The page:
# What does it mean to say that a function of an arbitrary norm is “continuous with respect to the 1-norm”?

I am trying to understand a proof of the equivalence of all norms. Many of the proofs start by showing that two arbitrary norms $|| x ||_p$ and $|| x ||_q$ are equivalent to $||x||_1$ and thus the equivalence relation

$$\alpha || x ||_p \le || x ||_q \le \beta || x ||_p$$

is transitive. Finally with the transitivity of $|| x ||_p$ and $|| x ||_q$ through $||x||_1$ is established, one only needs to show that $||x||_1$ is equivalent to some other arbitrary norm, say $||x||_k$.

This is done by first constructing the inequality

$$\alpha \le ||v||_k \le \beta, \forall v \text{ with} ||v||_1 = 1$$

and finding some bounds $\alpha, \beta$ on $||v||_k$.

This process is described succinctly here Though I don't exactly understand what it means when it says "Finally we show that $f(x)\dots$ is continuous with respect to the $||.||_1$ norm".

I think I understand the concept geometrically. For instance, the $||x||_1$ norm is the unit circle/ball, and if we "draw" another norm enclosing this (by selecting $\alpha, \beta$ so that it does enclose), we are basically creating the first inequality stated. Could someone explain the final step of this proof visually/geometrically with some light rigorous math information to back it up?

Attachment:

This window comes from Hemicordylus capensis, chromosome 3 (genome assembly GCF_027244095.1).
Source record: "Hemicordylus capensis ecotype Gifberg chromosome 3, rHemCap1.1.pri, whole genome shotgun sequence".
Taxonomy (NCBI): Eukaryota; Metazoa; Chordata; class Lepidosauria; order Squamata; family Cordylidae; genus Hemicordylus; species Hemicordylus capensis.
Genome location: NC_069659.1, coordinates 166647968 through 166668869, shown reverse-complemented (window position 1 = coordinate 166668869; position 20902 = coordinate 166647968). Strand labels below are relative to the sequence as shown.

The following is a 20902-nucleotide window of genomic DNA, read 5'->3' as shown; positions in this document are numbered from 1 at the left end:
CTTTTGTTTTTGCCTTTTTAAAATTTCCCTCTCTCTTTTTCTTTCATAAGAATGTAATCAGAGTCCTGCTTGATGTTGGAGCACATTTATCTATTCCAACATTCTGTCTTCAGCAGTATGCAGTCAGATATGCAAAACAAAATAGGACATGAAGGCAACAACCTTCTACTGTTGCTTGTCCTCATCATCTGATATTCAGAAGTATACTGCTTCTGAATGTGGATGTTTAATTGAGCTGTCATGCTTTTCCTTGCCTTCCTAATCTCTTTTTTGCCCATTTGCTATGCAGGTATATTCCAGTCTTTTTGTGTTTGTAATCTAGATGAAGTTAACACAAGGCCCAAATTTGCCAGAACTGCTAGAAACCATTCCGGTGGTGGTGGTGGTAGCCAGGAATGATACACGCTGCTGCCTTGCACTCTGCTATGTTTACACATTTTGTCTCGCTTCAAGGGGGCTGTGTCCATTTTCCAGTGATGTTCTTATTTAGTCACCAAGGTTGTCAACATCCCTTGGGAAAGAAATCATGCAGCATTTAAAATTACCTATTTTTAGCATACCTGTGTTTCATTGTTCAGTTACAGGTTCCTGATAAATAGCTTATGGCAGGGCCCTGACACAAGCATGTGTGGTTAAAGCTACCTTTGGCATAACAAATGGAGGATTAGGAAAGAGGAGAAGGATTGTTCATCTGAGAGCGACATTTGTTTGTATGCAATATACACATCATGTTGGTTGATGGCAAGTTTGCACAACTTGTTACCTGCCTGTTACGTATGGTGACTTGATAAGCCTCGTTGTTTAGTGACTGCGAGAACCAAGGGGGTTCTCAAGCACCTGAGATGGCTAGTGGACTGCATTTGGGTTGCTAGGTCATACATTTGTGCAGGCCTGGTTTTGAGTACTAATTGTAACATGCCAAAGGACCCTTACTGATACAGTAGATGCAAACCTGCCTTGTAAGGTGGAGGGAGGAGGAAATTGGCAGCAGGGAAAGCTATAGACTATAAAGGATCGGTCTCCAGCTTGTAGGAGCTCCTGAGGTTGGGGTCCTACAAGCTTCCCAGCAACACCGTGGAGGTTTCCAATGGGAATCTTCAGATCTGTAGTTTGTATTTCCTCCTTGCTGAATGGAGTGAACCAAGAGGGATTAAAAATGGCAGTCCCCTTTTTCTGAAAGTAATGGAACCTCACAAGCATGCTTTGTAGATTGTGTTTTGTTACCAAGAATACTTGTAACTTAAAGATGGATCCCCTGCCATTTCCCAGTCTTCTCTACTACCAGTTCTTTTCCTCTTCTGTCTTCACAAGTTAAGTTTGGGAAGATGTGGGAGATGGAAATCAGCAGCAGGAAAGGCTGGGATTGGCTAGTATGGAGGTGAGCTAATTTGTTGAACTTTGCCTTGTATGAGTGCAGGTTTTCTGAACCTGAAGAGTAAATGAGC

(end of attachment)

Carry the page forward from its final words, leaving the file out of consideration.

Just write down the definition of continuity of $f$: for any vector $x$ and $\epsilon > 0$, there exists $\delta > 0$ such that $|\|y\|_\beta - \|x\|_\beta| < \epsilon$ for any $y$ satisfying $\|y - x\|_1 \le \delta$.
Geometrically, continuity of $f$ at $x=0$ implies that for any $\epsilon > 0$, we can fit a small $\|\cdot\|_1$-ball inside a $\|\cdot\|_\beta$-ball of radius $\epsilon$.
Assume that $\|\cdot\|_{\beta}\leq c\|\cdot\|_{1}$, for the function $f:(X,\|\cdot\|_{1})\rightarrow{\bf{R}}$, $f:x\rightarrow\|x\|_{\beta}$, if $x_{n}\rightarrow x$ in $\|\cdot\|_{1}$, then $\|x_{n}-x\|_{1}\rightarrow 0$, apply Squeeze Theorem to the inequality $\|x_{n}-x\|_{\beta}\leq c\|x_{n}-x\|_{1}$, we get $\|x_{n}-x\|_{\beta}\rightarrow 0$, by triangle inequality, we have $\|x_{n}\|_{\beta}\rightarrow\|x\|_{\beta}$, so $f(x_{n})\rightarrow f(x)$, the continuity of $f$ is then established.